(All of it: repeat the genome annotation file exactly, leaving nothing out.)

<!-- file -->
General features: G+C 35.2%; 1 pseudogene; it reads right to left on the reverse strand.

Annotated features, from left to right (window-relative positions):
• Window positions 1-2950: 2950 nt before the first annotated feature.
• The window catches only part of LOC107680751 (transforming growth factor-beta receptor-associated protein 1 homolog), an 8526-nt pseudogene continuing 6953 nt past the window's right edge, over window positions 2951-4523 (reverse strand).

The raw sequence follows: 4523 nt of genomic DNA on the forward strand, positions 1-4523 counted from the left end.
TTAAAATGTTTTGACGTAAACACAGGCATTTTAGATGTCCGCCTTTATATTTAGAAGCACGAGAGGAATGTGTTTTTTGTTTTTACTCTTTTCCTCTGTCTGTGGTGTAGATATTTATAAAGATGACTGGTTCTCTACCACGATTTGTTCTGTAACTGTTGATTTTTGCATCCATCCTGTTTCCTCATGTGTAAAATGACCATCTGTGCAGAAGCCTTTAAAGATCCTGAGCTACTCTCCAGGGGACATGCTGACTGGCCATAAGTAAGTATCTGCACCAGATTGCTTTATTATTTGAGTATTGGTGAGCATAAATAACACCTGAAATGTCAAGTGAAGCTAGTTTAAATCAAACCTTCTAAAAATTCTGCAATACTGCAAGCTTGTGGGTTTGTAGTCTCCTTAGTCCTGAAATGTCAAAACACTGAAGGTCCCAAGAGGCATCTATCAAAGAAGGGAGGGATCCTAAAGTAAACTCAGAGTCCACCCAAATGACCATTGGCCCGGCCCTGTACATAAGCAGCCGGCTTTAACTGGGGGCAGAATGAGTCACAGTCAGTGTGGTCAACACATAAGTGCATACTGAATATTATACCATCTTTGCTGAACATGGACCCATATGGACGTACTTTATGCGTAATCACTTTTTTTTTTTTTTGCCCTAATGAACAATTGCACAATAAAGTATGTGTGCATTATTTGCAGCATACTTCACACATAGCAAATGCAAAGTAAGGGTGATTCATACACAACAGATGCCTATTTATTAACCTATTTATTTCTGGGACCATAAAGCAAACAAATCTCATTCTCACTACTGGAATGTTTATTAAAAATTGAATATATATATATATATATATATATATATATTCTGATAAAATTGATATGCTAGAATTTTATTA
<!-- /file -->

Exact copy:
General features: G+C 35.2%; 1 pseudogene; it reads right to left on the reverse strand.

Annotated features, from left to right (window-relative positions):
• Window positions 1-2950: 2950 nt before the first annotated feature.
• The window catches only part of LOC107680751 (transforming growth factor-beta receptor-associated protein 1 homolog), an 8526-nt pseudogene continuing 6953 nt past the window's right edge, over window positions 2951-4523 (reverse strand).

The raw sequence follows: 4523 nt of genomic DNA on the forward strand, positions 1-4523 counted from the left end.
TTAAAATGTTTTGACGTAAACACAGGCATTTTAGATGTCCGCCTTTATATTTAGAAGCACGAGAGGAATGTGTTTTTTGTTTTTACTCTTTTCCTCTGTCTGTGGTGTAGATATTTATAAAGATGACTGGTTCTCTACCACGATTTGTTCTGTAACTGTTGATTTTTGCATCCATCCTGTTTCCTCATGTGTAAAATGACCATCTGTGCAGAAGCCTTTAAAGATCCTGAGCTACTCTCCAGGGGACATGCTGACTGGCCATAAGTAAGTATCTGCACCAGATTGCTTTATTATTTGAGTATTGGTGAGCATAAATAACACCTGAAATGTCAAGTGAAGCTAGTTTAAATCAAACCTTCTAAAAATTCTGCAATACTGCAAGCTTGTGGGTTTGTAGTCTCCTTAGTCCTGAAATGTCAAAACACTGAAGGTCCCAAGAGGCATCTATCAAAGAAGGGAGGGATCCTAAAGTAAACTCAGAGTCCACCCAAATGACCATTGGCCCGGCCCTGTACATAAGCAGCCGGCTTTAACTGGGGGCAGAATGAGTCACAGTCAGTGTGGTCAACACATAAGTGCATACTGAATATTATACCATCTTTGCTGAACATGGACCCATATGGACGTACTTTATGCGTAATCACTTTTTTTTTTTTTTGCCCTAATGAACAATTGCACAATAAAGTATGTGTGCATTATTTGCAGCATACTTCACACATAGCAAATGCAAAGTAAGGGTGATTCATACACAACAGATGCCTATTTATTAACCTATTTATTTCTGGGACCATAAAGCAAACAAATCTCATTCTCACTACTGGAATGTTTATTAAAAATTGAATATATATATATATATATATATATATATATTCTGATAAAATTGATATGCTAGAATTTTATTA